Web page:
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    Maybe this photo should go in the 'Liberator' thread but the caption says, "Liberator III G-AGFP, alias FL917, flew on the BOAC routes from Lyneham to Lisbon and West Africa until it reverted to RAF ownership in January 1945", so I thought I'd put it here.
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  17. #47
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    Golden Horn's first accident, which damaged the float, was on 26 April 42; it was servicable again on 13 May.

  18. #48
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    The Popperfoto agency got issued some rare Kodak colour film to record Berwick , a frequent visitor to Lisbon....here at the home base Poole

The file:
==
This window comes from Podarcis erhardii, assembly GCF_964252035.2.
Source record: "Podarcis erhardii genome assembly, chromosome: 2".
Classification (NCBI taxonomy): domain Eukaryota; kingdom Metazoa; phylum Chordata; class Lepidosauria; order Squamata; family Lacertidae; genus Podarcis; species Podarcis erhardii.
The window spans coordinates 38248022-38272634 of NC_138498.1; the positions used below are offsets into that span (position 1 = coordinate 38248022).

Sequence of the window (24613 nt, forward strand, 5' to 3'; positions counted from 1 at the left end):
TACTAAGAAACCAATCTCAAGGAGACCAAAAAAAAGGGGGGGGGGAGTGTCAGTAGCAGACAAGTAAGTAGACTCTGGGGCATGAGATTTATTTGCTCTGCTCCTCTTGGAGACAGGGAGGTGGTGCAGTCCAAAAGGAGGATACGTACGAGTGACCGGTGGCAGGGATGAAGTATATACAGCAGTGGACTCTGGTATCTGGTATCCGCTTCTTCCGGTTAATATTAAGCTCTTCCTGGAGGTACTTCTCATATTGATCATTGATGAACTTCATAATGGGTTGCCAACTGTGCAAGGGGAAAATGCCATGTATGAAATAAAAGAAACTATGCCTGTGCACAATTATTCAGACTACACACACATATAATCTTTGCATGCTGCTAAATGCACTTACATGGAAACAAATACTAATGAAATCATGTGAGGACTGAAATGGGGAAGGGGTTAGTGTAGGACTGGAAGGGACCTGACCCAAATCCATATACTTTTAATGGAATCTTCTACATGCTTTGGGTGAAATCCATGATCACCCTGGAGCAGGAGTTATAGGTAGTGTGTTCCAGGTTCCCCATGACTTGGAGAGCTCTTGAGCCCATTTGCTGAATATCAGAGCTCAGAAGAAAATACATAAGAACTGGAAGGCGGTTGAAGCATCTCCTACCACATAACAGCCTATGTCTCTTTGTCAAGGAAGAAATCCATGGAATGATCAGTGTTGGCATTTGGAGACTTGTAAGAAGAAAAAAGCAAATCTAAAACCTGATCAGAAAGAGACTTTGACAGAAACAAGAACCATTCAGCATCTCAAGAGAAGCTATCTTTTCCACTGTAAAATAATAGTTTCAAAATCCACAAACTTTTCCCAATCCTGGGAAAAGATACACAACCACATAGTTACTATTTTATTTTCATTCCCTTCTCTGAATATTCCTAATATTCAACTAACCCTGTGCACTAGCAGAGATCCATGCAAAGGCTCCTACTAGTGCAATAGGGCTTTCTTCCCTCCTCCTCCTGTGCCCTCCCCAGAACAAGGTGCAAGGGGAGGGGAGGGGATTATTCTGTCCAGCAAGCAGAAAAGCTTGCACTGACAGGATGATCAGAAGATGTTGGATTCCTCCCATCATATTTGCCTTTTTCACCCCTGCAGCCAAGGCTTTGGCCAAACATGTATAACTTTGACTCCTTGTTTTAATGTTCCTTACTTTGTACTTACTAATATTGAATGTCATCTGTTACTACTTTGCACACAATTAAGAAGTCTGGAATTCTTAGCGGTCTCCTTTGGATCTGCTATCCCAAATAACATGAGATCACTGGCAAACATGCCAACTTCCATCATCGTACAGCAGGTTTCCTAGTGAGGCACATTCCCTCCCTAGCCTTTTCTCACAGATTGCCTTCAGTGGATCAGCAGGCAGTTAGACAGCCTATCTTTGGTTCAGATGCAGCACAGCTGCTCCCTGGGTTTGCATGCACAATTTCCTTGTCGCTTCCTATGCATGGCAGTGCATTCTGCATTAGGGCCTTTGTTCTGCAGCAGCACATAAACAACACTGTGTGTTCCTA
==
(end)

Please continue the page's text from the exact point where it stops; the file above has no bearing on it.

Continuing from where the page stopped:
http://media.gettyimages.com/photos/...8408?s=594x594

    The flying boat flights to Lisbon were touched on in this thread from 2015 http://forum.keypublishing.com/showt...5-BOAC-Special
    Last edited by longshot; 8th May 2017 at 22:28.

  19. #49
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    Thanks for the above two replies.

    I have found another copy of the G-AFCK photo shown in that long google thread (Post # 42) and the caption reads, "Short S.26 G-AFCK, Golden Horn just airborne at Cabo Ruivo, Lisbon, in April 1942". I'm not sure about the 'just airborne' descriptor (maybe a tongue-in-cheek comment - who knows?) and we can't see the port wing to establish whether the float has been refitted or not. The photo may therefore show G-AFCK coming ashore for repair. For me, though, the crowds make it look as though it's about to be relaunched, in which case (as per lazy8's reply), it would be May 1942.